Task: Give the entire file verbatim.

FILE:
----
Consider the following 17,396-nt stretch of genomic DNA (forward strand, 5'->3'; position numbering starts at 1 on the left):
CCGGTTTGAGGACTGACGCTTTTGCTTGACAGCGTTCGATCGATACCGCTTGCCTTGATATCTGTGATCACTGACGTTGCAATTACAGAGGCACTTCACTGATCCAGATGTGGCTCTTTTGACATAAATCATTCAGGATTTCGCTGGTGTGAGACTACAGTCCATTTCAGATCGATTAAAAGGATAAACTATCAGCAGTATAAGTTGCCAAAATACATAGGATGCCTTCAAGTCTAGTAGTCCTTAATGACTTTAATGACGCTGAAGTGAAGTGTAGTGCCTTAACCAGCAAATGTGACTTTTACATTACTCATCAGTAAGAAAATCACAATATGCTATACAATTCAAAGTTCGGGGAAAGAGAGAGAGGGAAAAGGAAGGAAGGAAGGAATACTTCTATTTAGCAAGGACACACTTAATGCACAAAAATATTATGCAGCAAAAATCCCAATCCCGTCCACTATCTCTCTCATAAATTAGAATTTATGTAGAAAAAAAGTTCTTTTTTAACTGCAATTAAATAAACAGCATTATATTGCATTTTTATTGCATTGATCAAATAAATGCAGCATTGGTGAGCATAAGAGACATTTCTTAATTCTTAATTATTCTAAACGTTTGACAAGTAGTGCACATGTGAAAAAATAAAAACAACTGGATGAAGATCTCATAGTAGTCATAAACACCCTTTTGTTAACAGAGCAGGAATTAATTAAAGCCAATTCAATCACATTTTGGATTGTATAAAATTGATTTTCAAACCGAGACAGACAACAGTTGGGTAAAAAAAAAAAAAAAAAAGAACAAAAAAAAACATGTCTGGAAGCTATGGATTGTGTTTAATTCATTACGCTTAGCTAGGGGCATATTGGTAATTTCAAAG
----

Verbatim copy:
Consider the following 17,396-nt stretch of genomic DNA (forward strand, 5'->3'; position numbering starts at 1 on the left):
CCGGTTTGAGGACTGACGCTTTTGCTTGACAGCGTTCGATCGATACCGCTTGCCTTGATATCTGTGATCACTGACGTTGCAATTACAGAGGCACTTCACTGATCCAGATGTGGCTCTTTTGACATAAATCATTCAGGATTTCGCTGGTGTGAGACTACAGTCCATTTCAGATCGATTAAAAGGATAAACTATCAGCAGTATAAGTTGCCAAAATACATAGGATGCCTTCAAGTCTAGTAGTCCTTAATGACTTTAATGACGCTGAAGTGAAGTGTAGTGCCTTAACCAGCAAATGTGACTTTTACATTACTCATCAGTAAGAAAATCACAATATGCTATACAATTCAAAGTTCGGGGAAAGAGAGAGAGGGAAAAGGAAGGAAGGAAGGAATACTTCTATTTAGCAAGGACACACTTAATGCACAAAAATATTATGCAGCAAAAATCCCAATCCCGTCCACTATCTCTCTCATAAATTAGAATTTATGTAGAAAAAAAGTTCTTTTTTAACTGCAATTAAATAAACAGCATTATATTGCATTTTTATTGCATTGATCAAATAAATGCAGCATTGGTGAGCATAAGAGACATTTCTTAATTCTTAATTATTCTAAACGTTTGACAAGTAGTGCACATGTGAAAAAATAAAAACAACTGGATGAAGATCTCATAGTAGTCATAAACACCCTTTTGTTAACAGAGCAGGAATTAATTAAAGCCAATTCAATCACATTTTGGATTGTATAAAATTGATTTTCAAACCGAGACAGACAACAGTTGGGTAAAAAAAAAAAAAAAAAAGAACAAAAAAAAACATGTCTGGAAGCTATGGATTGTGTTTAATTCATTACGCTTAGCTAGGGGCATATTGGTAATTTCAAAG